Attracting Birds to Your Yard

In the last two to three years, several studies have been published in scientific journals suggesting that having nature, for example singing birds, in your immediate environment can lead to greater well-being and health and overall life enrichment and even a prolonging of life. Here in Baja, particularly in El Sargento and La Ventana, we not only have plenty of sun, clean salt air, and many opportunities for exercise. So, what about the singing birds, you ask? Well, take it from me…there are plenty of songbirds to listen to right here in our two villages! You just have to know how to enjoy them and bring them in closer to one’s eyes and ears. It is neither difficult nor expensive. 

First and foremost, birds need fresh water in which to bathe and to drink. You do not need to buy a fancy bird bath. Just one of those foot-wide shallow plastic dishes that you place under a planter will do. It can be placed right on the ground or elevated slightly on some rocks or a sand pile. Due to a combination of the drying hot sun and the vigorous splashing by the bathing birds, you will need to refill it every two days. If you want to get fancier, it is really easy to mix some concrete and pour it into a hollowed pit in the ground to make a classy bird bath 2 or 3 feet across. Or you can go one step further and cement your bath onto a pile of large beach rocks to get it off the ground. The water level should not be deep; just two or three inches will do. A word of caution though — try not to locate your bird bath too close to vegetation that might provide ambush cover for the feral cats prowling about in our villages. 

As for bird food, there are a couple of options. You can buy chicken scratch by the pound at either of the local grocery stores. I buy mine in bulk for a good price at Semillas Y Cereales Guadalajar on Calle Aquiles Serdan in downtown La Paz. I keep the bag in a decent plastic bin (a metal garbage can would be ideal) to avoid problems with rodents. Offering the seed to ground-feeding birds can range from throwing out a couple of handfuls on the ground in a spray motion each morning to laying it out on a wooden or plastic tray (like a garbage can lid) sitting on a post of some kind. Yes, you might attract 10 to 30 white-winged doves, but you might also bring in California quail, house finches, lark sparrows, green-tailed towhees, and ground-doves. I have indeed acquired a flock of 30 or more doves, but I look upon those greedy birds as a giant smorgasbord for the fairly common Cooper’s hawks which love to dine upon them. Another seed worth offering is gray striped sunflower, a food preferred by northern cardinals, black-headed grosbeaks, gila woodpeckers, and California scrub-jays.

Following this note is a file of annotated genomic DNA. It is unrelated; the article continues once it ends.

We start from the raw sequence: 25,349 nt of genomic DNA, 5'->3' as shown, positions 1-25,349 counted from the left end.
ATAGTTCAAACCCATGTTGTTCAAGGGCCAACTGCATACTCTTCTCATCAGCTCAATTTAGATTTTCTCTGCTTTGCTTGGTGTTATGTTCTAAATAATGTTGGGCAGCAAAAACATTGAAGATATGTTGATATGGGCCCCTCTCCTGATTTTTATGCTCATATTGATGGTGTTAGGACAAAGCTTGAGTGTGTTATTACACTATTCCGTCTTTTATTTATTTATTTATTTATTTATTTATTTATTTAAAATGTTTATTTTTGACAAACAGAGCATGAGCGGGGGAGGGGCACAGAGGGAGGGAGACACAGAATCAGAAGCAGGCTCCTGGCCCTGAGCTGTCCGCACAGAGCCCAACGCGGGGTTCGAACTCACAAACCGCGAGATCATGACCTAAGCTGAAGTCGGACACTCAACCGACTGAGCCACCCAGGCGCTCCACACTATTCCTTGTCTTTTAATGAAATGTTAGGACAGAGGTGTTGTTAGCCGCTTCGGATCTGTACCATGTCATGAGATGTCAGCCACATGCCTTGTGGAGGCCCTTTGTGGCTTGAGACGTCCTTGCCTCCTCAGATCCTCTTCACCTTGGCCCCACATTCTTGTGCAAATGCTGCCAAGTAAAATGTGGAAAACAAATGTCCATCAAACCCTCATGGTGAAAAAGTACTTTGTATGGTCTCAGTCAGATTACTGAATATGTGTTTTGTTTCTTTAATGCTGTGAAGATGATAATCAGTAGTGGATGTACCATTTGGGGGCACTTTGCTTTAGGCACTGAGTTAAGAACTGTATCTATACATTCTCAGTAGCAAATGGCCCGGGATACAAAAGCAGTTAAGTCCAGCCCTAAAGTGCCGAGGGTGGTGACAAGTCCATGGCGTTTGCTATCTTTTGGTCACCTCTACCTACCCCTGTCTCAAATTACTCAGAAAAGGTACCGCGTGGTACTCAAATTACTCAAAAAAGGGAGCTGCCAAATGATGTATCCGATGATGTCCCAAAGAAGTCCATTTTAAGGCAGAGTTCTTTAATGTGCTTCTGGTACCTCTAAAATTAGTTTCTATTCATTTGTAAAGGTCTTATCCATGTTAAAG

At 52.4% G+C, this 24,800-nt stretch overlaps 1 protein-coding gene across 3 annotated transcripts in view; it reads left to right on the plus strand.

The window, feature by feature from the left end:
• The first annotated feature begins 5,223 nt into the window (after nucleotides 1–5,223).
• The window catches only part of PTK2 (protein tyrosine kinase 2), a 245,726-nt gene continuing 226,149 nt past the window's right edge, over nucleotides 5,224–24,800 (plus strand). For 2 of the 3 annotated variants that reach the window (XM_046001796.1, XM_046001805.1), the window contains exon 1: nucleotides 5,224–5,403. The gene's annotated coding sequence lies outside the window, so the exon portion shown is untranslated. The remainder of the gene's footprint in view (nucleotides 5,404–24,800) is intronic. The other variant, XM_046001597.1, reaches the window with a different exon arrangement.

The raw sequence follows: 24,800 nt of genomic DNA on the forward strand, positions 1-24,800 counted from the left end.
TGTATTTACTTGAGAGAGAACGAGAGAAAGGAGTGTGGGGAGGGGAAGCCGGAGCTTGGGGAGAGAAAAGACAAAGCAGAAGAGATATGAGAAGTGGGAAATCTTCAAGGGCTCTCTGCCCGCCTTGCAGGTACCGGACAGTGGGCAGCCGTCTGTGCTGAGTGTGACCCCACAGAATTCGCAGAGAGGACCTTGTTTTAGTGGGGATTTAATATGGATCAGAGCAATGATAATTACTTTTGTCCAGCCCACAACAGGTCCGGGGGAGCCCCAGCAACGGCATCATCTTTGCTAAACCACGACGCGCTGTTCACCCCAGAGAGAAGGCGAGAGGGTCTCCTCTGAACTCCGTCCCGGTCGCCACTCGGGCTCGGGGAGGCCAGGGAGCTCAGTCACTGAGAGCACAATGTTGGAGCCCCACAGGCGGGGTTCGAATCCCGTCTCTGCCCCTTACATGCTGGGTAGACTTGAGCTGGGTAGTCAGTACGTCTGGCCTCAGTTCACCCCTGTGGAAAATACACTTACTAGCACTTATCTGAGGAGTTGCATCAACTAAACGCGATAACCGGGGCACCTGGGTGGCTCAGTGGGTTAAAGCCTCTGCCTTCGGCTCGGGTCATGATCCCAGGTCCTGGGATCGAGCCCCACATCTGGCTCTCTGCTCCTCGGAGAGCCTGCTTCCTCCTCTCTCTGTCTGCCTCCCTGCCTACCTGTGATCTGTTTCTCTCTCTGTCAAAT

And then there are the hummingbirds. We mostly get Costa’s hummingbirds here. Putting out a feeder with red parts or even just a red ribbon tied onto it and filled with a sugar solution will make them quite happy. Just bring to a boil 4 cups of drinking water and one cup of white or cane sugar and then let it sit until cooled. You can store it in the fridge for several days. You will need to put out more than one hummer feeder; otherwise, they will fight to exhaustion over them. Keep in mind that Scott’s and hooded orioles, gila woodpeckers and gilded flickers also love that sweetened water. They will find all sorts of clever ways to hang on your sugar feeder and drain it in an hour or so.